Relic of Saint Mary Magdalene...Makes First North American Tour

Oct 21, 2009, 10:00 ET from Relics of the Saints

NEW YORK, Oct. 21 /PRNewswire-USNewswire/ -- A relic of Saint Mary Magdalene, often referred to as the Apostle of the Apostles, is making its first North American tour. The relic, a major piece of her tibia, will be carried in a reliquary to the United States by Father Thomas Michelet, a French Dominican priest. Its first stop is on October 22nd in Gainesville, Georgia at Saint Michael's Catholic Church where it will be venerated all through the night.'sitinerary

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The purpose of the tour, which continues through November 30th, and travels to Alabama, Mississippi, Louisiana, New York and Florida, is to share the holiness of the relic and to tell the story of the saint who is recorded as the first witness to the Resurrection of Jesus Christ.

Father Thomas Michelet is touring with the permission of Bishop Dominique Rey of Frejus-Toulon, France, the relic's home. A letter of authentication from Bishop Rey reports that the relics were hidden at the time of the Saracen invasions and rediscovered in 1279, and have been venerated without interruption ever since.

Richard Borgman, a former Protestant evangelical pastor who experienced a dramatic conversion to Catholicism seven years ago, initiated the tour. His interest in Mary Magdalene began when he and his wife, also a lay missionary, lived with Bishop Dominic Rey below the mountains of Saint Baume, the grotto where Mary Magdalene spent the last 30 years of her life. Saint Baume means holy perfume-- the smell that Mary Magdalene's bones gave off when they were found.

As for the authenticity of the relics, Borgman says, "The tradition of the Church is historically pretty close to being infallible in this area. King Louis XIV crawled on his knees up the mountains to venerate the relics of Mary Magdalene; and the princes of Europe and their ladies and the Queens made special pilgrimages to this grotto in the 1200s."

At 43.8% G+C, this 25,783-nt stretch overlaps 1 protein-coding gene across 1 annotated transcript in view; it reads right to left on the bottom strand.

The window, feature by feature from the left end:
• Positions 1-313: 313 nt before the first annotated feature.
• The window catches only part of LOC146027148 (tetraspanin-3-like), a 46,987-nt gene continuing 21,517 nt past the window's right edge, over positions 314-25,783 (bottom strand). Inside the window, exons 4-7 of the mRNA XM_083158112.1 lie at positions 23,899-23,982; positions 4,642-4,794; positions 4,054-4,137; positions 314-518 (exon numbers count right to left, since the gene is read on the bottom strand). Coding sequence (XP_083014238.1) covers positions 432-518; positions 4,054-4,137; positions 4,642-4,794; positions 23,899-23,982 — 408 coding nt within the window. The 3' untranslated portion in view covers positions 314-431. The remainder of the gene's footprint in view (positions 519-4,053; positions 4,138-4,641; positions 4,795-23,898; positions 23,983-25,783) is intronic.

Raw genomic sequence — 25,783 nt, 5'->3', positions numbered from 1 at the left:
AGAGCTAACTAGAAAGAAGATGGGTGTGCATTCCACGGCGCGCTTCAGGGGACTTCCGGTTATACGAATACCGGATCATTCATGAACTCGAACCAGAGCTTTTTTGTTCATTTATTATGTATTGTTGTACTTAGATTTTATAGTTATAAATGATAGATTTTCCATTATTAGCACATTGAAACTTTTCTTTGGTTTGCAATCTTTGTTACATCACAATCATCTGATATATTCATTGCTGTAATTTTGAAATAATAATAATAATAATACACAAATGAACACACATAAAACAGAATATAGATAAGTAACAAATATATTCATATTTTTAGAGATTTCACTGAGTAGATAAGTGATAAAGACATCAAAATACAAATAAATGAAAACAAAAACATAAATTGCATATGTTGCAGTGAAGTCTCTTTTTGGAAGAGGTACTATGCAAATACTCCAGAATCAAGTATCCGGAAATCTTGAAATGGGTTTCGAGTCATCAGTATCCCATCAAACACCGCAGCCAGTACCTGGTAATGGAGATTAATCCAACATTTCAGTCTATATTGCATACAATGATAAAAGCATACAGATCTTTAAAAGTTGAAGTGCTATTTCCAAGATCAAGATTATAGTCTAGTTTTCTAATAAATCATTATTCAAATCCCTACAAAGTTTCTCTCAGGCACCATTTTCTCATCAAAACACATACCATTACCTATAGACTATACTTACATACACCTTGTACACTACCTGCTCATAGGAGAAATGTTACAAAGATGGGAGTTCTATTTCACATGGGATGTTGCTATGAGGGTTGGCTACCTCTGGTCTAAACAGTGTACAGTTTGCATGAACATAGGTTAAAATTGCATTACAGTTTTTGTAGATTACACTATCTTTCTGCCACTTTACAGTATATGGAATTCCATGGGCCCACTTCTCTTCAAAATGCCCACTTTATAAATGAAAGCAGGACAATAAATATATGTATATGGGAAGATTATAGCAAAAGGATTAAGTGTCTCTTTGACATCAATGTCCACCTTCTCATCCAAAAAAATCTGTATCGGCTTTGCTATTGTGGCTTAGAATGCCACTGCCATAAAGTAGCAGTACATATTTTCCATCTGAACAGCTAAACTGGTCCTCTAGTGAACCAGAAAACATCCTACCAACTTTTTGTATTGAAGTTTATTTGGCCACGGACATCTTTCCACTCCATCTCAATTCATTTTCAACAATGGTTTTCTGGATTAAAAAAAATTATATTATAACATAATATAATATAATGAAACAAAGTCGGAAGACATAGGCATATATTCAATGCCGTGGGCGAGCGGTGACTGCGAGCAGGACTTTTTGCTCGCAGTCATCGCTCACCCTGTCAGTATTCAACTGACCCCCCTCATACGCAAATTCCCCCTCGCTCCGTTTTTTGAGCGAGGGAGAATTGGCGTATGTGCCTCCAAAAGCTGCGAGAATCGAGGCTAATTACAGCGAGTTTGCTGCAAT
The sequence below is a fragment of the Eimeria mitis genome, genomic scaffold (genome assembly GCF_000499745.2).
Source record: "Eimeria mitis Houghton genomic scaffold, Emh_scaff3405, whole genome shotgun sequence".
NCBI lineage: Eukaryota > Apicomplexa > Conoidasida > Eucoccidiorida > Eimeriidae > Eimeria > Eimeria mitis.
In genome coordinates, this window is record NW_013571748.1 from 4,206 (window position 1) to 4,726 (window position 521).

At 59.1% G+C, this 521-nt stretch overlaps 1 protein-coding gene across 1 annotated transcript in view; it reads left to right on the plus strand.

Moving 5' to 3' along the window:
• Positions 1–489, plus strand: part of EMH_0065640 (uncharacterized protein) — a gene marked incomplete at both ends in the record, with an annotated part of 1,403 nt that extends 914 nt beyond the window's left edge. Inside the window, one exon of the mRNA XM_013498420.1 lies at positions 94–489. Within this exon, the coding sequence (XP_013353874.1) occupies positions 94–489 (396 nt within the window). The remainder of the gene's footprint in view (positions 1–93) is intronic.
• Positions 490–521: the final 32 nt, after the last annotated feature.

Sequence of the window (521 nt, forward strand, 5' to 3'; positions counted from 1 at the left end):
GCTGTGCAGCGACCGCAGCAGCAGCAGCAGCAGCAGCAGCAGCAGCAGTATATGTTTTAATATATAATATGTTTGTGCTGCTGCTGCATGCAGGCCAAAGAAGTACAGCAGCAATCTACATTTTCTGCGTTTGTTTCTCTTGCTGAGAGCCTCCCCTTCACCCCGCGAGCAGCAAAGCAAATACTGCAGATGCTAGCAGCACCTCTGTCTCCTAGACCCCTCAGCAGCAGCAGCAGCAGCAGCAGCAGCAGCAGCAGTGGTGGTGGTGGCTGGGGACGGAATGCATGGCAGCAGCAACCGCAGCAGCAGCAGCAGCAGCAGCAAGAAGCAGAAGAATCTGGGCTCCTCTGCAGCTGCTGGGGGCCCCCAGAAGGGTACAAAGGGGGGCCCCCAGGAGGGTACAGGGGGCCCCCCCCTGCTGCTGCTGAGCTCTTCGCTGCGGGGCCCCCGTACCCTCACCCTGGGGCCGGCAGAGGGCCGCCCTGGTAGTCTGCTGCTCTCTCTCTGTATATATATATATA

For centuries the relics were missing - disappearing from about 710 A.D. when the Saracens pillaged the South of France and the Church hid sacred objects to safeguard them. Then in 1279, they were discovered by Charles II of Anjou in a crypt of a chapel in the town of St. Maximin in a sarcophagus that did not have her name but that contained a piece of old parchment dated 710 A.D., that said, 'Here lies the body of Mary Magdalene.'

Upon discovering the bones, Charles II sealed the crypt and gathered all the Bishops for an official opening and inspection. All of the bones including the skull were found intact. The only missing bone was the lower jaw bone which was later found and identified by the Pope as the same jawbone that had been venerated, for centuries, as the jawbone of Mary Magdalene, at Saint John Lateran Church in Rome.

Two years ago, this relic traveled to the city of Forteleza in Brazil. It was carried into a huge cathedral by four firemen. Richard Borgman was there and witnessed the event: "There were thousands of people who were screaming and cheering and laughing and crying and jumping in the air. This is the holiness of Mary Magdalene and this is why I wanted to bring the relic to the United States."

What does he hope to see happen as a result of this tour? "I think we will see a joining of the Catholic Church in the United States around the holiness of Mary Magdalene. She is still affecting people today; tens of thousands of people come to Saint Baume to venerate her bones."

    Contact: Sabina Clarke
    (215) 247-8566
    cell (215) 908-7960

SOURCE Relics of the Saints

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